In the olden days, First Ladies or companions of presidents were simply regarded as trophy wives.
But nowadays they have become influential in the inner circle of the Presidency.
A black-and-white picture from before independence shows the image of the couple who would become Namibia's first citizens.
On March 21, 1990, Namibia celebrated its independence, and Sam Shafiishuna Nujoma took an oath as the country's first president.
Kovambo Nujoma became the First Lady of Namibia, 34 years after she married "Kapembe" as Nujoma is affectionately known to some.
Her era was different and a more traditional one—understandably so because the first years of post-independence were in the reconstructive phase, where not much official responsibility was carved out for the First Lady.
During her tenure, she hardly spoke in public, and her activities were less publicized.
However, Kovambo played her supportive role for fifteen years, as her significant other, Daniel, a name she sparingly used, served three terms.
In 2005, when Hifikepunye Lucas Pohamba officially took office as the country's second president, Penehupifo became the First Lady.
She was 15 years younger than maKovambo, however, what they had in common was that both of them were 57 years old at the time they became first ladies.
It was also the beginning of a major transformation in the role of the First Lady.
Public appearances of the veteran midwife outside the delivery room were at first somewhat nerve-wracking but inevitable and became more frequent over the years.
As a registered nurse, Penehupifo championed the campaign on maternal and child health care and advocated for women's empowerment.
She is also the founder and patron of the Organization for the Empowerment of Widows, Widowers, and Orphans of HIV and AIDS (OEWONA).
Penehupifo also joined the Organization of the African First Ladies against HIV/AIDS in Africa in 2005 and served as Vice President and President respectively.
Their residential address in the mountainous area of Auasblick on the eastern outskirts of Windhoek was about to undergo a major transformation as she bid farewell.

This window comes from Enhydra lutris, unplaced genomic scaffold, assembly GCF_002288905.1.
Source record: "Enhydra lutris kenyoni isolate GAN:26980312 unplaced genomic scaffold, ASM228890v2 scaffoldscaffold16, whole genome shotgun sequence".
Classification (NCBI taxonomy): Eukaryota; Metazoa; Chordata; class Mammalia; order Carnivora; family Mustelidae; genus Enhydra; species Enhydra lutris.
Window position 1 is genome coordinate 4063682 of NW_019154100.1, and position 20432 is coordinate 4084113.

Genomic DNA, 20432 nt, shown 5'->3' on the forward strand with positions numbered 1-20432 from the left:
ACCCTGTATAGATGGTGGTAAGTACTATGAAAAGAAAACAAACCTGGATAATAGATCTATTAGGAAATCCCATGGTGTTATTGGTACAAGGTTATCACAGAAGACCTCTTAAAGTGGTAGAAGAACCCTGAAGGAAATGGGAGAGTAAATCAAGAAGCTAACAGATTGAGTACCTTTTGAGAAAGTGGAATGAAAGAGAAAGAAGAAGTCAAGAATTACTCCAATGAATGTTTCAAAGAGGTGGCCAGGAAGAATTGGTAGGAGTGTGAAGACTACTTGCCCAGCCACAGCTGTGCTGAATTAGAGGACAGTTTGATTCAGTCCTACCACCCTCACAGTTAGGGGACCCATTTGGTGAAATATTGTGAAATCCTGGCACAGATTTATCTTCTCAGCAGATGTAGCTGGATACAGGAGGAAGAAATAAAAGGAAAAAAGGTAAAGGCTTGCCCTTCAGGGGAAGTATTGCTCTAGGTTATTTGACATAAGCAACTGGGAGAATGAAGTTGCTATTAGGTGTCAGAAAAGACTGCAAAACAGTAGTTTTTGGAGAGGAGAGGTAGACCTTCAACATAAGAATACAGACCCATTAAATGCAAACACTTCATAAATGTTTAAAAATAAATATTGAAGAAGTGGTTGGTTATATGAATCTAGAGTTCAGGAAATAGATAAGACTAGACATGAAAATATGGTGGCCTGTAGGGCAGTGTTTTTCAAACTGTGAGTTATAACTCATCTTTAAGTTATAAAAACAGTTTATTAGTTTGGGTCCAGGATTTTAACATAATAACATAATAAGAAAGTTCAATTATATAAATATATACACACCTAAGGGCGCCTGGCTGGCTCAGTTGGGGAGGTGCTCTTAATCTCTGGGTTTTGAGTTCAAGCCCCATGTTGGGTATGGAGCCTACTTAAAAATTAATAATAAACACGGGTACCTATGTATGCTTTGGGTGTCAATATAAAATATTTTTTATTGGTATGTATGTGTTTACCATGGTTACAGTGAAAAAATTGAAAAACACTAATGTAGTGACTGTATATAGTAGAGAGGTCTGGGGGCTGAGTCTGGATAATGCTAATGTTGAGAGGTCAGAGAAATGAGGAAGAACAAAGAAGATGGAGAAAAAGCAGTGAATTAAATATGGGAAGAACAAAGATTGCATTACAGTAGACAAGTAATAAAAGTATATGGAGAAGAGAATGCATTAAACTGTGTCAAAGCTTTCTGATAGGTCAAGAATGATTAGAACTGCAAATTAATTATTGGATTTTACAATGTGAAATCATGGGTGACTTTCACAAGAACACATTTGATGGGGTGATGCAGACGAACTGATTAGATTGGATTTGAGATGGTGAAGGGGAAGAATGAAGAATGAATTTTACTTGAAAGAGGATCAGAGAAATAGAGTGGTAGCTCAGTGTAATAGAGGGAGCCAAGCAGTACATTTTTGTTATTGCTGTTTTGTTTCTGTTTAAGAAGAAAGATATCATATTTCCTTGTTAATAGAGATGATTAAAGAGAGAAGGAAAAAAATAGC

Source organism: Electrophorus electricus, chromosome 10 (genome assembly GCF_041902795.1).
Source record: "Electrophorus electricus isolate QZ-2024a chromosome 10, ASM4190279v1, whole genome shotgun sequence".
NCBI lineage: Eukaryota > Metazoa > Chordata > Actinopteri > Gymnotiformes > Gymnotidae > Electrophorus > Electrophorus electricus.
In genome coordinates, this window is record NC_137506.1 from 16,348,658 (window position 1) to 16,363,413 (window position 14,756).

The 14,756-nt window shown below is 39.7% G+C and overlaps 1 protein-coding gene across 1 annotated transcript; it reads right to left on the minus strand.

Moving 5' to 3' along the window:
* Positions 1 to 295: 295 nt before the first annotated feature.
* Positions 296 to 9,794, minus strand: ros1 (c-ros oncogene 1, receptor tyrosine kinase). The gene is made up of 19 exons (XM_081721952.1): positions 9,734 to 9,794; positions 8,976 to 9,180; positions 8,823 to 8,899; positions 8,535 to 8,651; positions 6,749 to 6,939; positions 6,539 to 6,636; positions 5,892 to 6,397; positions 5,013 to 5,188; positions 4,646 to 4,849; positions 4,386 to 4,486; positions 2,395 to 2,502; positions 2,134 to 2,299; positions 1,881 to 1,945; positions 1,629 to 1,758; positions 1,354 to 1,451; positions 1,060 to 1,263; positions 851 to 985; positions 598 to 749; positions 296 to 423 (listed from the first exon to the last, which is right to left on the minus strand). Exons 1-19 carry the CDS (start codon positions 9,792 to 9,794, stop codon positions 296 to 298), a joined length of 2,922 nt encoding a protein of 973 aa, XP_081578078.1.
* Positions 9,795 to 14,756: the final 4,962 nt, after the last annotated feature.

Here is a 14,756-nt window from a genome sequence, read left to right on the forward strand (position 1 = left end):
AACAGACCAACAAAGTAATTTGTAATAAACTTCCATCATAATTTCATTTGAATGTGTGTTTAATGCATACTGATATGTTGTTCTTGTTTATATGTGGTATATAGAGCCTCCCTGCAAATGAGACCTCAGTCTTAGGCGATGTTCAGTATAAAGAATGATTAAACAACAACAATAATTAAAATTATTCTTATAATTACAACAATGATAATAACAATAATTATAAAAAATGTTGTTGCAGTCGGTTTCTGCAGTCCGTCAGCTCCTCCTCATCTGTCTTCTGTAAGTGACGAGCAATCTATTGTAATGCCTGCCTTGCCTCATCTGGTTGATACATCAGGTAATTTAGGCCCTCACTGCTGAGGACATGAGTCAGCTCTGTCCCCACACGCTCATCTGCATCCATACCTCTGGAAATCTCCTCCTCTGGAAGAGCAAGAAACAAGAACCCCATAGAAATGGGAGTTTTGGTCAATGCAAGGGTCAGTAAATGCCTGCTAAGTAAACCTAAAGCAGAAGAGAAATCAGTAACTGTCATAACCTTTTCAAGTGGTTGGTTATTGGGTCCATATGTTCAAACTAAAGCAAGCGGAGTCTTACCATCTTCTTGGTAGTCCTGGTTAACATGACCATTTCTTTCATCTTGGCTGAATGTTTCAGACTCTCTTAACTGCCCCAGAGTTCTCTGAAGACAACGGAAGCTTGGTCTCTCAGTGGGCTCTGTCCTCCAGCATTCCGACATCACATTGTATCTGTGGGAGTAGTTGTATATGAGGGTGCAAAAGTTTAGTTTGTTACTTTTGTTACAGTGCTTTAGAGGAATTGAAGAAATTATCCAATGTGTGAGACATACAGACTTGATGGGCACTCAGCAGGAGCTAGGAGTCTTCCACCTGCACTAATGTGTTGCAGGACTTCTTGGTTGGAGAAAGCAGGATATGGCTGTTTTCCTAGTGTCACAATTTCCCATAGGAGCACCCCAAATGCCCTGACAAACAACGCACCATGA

Another peaceful transfer of power was on the horizon.
But first, a matrimonial ceremony for the incoming couple.
Then President-elect Hage Geingob tied the knot on Valentine's Day with Monica Kalondo, a few weeks before taking an oath as the country's third president on March 21st, 2015.
Monica became Namibia's youngest first lady.
She was 38 years old at the time—29 years younger than her predecessor.
Monica, who grew up in the quiet southern town of Oranjemund, at times speaks with a smile, but don't let that fool you.
Behind the shy smile of this businesswoman is a decisive character, a tough nut to crack but with a heart of gold.
She can also teach you a thing or two if you cross the line.
Monica dedicated her time to tackling issues of teenage pregnancy, gender, and domestic violence and reaching out to the needy.
She is also a pioneer in breaking barriers, restoring hope, and trying to understand the minds of those behind the bars of correctional facilities.
Her perseverance and brains caught the attention of many, including foreign news agencies.
In their curiosity, they asked a question that you would have, given the opportunity. How is it like being married to a president?
"Being a First Lady is really being married to a politician who is very powerful, but it is not your power; it is his. It is much more glamorous looking than what it is in real life; it's a challenge?"
Undeniably, she made her mark internationally, being recognized as one of Africa's top economic leaders and one of its most reputable and influential figures.
No wonder the saying "behind every successful man, stands a woman," because Theopoldine, MaKambosho—yes, Kambosho, and Monica—the conqueror, if I may say so—have laid the foundation, transformed the role, and set the scene for future First Ladies, or First Gentlemen, if you prefer.